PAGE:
Rebate Mechanism & MEPC 60

MEPC 60 closing plenary, March 2010Some progress on addressing greenhouse gas (GHG) emissions from ships was made at the IMO MEPC 60 session. IUCN submitted a proposal for an innovative rebate mechanism, based on our work. The proposal (MEPC 60/4/55) , which aims to reconcile the principles of the UNFCCC and IMO, was welcomed but not debated. MEPC agreed to establish an Expert Group on Market Based Measures (MBM-EG) to study it, among other proposals.

The Copenhagen Climate Change Conference in Dec 2009 (COP 15) did not resolve any issues on GHG emissions for the IMO. Therefore, as before at MEPC 58 and MEPC 59, they were contentious at the 60th session of the IMO's Marine Environment Protection Committee (MEPC 60), which took place in London, UK, from 22 - 26 March 2010.
The most contentious issue was whether or not to explicitly take the CBDR principle into account, especially while considering market-based measures (MBM), or instruments (CBDR refers to common but differentiated responsibilities and respective capabilities, enshrined in UNFCCC).
The other contentious issues were whether the measures to reduce GHG emissions from ships should be mandatory, whether the technical measures should be implemented through an amendment of MARPOL convention's Annex VI, and whether the proposed measures were mature enough. In general, the positions of developed and developing countries were opposed on all these issues. Another potentially dividing issue of setting a global emission reduction target for GHG emissions from international shipping was not debated, albeit a couple of papers were shortly outlined.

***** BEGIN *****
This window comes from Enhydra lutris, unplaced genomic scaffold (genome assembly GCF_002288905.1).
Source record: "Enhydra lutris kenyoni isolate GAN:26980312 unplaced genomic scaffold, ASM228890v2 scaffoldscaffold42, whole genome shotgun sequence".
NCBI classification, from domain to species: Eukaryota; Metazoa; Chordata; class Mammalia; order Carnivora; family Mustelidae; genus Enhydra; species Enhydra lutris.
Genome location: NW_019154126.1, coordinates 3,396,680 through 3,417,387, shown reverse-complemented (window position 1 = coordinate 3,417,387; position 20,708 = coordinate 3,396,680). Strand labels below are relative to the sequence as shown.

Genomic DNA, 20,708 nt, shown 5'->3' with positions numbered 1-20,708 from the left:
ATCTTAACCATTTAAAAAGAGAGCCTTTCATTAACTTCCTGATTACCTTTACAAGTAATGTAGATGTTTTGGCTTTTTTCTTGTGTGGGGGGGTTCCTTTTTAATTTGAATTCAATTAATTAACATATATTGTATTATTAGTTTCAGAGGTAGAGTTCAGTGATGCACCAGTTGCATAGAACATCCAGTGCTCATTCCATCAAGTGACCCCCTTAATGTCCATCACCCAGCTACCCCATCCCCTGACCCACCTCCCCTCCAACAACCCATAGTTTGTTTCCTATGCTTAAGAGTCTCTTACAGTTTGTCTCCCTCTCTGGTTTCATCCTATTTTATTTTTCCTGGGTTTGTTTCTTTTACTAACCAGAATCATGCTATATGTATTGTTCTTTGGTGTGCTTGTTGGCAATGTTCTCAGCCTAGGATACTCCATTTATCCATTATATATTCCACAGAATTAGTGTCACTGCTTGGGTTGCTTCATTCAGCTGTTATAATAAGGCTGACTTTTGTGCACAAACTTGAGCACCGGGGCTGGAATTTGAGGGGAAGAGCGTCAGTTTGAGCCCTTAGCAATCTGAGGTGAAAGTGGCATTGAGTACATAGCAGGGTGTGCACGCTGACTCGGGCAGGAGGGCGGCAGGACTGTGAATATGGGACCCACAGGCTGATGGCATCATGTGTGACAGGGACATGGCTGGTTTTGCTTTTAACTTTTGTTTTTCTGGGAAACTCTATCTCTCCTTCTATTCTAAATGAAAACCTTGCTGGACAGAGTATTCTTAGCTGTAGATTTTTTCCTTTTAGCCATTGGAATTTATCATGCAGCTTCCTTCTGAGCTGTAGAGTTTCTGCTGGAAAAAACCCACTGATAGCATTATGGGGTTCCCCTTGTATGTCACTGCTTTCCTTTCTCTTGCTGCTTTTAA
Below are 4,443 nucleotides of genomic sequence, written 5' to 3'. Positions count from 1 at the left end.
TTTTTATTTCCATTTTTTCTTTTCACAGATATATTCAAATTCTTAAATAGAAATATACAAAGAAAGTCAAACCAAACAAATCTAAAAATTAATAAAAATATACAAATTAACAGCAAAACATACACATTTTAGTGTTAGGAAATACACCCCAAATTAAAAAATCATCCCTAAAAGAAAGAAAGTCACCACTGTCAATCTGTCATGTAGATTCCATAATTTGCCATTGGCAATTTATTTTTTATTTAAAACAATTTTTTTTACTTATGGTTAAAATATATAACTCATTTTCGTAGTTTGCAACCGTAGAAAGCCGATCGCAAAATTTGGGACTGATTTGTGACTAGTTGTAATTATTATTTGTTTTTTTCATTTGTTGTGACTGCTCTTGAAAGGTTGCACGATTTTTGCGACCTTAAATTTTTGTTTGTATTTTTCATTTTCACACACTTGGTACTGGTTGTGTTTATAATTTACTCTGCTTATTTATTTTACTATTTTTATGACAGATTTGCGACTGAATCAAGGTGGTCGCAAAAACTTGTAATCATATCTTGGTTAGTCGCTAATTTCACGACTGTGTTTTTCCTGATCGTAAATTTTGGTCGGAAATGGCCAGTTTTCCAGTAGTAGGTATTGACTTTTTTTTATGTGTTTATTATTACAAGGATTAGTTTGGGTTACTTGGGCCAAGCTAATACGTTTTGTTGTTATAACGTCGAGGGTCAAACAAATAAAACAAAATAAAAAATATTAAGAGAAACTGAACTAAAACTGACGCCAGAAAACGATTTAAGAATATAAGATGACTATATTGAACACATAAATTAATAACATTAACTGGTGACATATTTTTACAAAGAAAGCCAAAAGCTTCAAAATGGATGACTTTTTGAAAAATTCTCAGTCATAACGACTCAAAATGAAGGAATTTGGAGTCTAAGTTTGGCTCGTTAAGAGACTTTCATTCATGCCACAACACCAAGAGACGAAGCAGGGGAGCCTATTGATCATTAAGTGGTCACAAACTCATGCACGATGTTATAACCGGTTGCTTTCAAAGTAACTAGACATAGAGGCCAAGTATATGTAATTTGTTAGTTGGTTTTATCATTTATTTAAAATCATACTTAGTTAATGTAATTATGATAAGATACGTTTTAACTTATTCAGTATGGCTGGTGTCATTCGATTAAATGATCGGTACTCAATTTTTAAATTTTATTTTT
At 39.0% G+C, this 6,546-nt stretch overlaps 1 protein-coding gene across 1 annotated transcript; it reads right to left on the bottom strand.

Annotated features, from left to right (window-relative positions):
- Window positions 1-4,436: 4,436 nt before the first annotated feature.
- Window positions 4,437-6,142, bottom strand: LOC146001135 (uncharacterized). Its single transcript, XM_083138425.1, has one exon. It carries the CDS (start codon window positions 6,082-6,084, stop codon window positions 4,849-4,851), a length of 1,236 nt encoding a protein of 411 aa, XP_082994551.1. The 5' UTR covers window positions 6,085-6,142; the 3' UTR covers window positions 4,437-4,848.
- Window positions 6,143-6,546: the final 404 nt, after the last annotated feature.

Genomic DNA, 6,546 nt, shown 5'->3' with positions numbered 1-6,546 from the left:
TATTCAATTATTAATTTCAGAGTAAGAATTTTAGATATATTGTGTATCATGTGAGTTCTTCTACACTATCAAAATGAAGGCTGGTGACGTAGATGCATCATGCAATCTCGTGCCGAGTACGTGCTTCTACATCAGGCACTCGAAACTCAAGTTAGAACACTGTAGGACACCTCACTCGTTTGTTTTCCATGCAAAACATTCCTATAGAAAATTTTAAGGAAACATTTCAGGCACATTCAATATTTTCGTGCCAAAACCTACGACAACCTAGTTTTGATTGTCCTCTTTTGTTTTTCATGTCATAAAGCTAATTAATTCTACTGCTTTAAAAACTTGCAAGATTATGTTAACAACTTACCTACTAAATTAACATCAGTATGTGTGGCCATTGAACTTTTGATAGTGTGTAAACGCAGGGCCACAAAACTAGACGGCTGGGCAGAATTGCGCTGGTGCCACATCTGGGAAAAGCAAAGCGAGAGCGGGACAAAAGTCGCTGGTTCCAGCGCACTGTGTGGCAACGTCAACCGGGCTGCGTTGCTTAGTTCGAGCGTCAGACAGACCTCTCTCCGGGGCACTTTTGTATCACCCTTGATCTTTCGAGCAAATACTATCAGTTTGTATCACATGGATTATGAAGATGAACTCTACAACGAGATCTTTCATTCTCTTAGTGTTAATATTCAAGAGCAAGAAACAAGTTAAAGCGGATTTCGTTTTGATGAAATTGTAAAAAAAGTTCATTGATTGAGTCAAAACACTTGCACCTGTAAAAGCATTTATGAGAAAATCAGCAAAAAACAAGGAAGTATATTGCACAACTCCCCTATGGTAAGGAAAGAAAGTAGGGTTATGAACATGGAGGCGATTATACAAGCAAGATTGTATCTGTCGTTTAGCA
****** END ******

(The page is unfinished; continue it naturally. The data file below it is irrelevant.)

Some progress was made in the further development of the Energy Efficiency Design Index (EEDI) and related items, but more needs to be done. All the other important issues, including MBM such as the one proposed by IUCN, still need in depth discussions.
To make progress on these issues, MEPC:

  • established an intersessional Working Group, specifically on issues concerning ship size, target dates and reduction rate in relation to EEDI;
  • agreed to establish an Expert Group on MBM (MBM-EG) to undertake a feasibility study and impact assessment of ten relevant proposals submitted. The proposals include emissions trading, a fuel levy or contribution, and the rebate mechanism (IUCN);
  • agreed that the debate on the reduction targets was a vital part of GHG work, and invited further input to the next session.

Additional detail on progress achieved at MEPC 60 is available from the IMO.

Summary of the rebate mechanism for a market-based instrument for international shipping

Document MEPC 60/4/55 proposes a rebate mechanism for a market-based instrument (MBI) for international shipping in order to deliver on the UNFCCC principle of common but differentiated responsibilities and respective capabilities (CBDR). The rebate mechanism could ensure that developing countries are not disadvantaged by a yet to be decided MBI but rather benefit from it.
The proposed rebate mechanism can apply to any MBI for international shipping.
Also available are:

Update on shipping emissions and climate financing outside of IMO

The financing aspect of a potential levy on emissions from shipping, or a similar MBI, is increasingly getting more attention. The high-level Advisory Group on Financing of Climate Change (AGF), established by the UN Secretary General considers it as one contributing option. Their goal is to identify sources of innovative financing to mobilize $100bn annually, from developed countries, by 2020. This is to fuflfill commitments incorporated in the Copenhagen Accord, 2009. The rebate mechanism would guarantee that the financing is from the developed countries only, as agreed.
In another development, Botswana in its recent UNFCCC submission reminded about relevant negotiations during COP 15. In short, the draft negotiating text anticipated using revenue raised from a shipping MBI (and aviation) for climate change action in developing countries.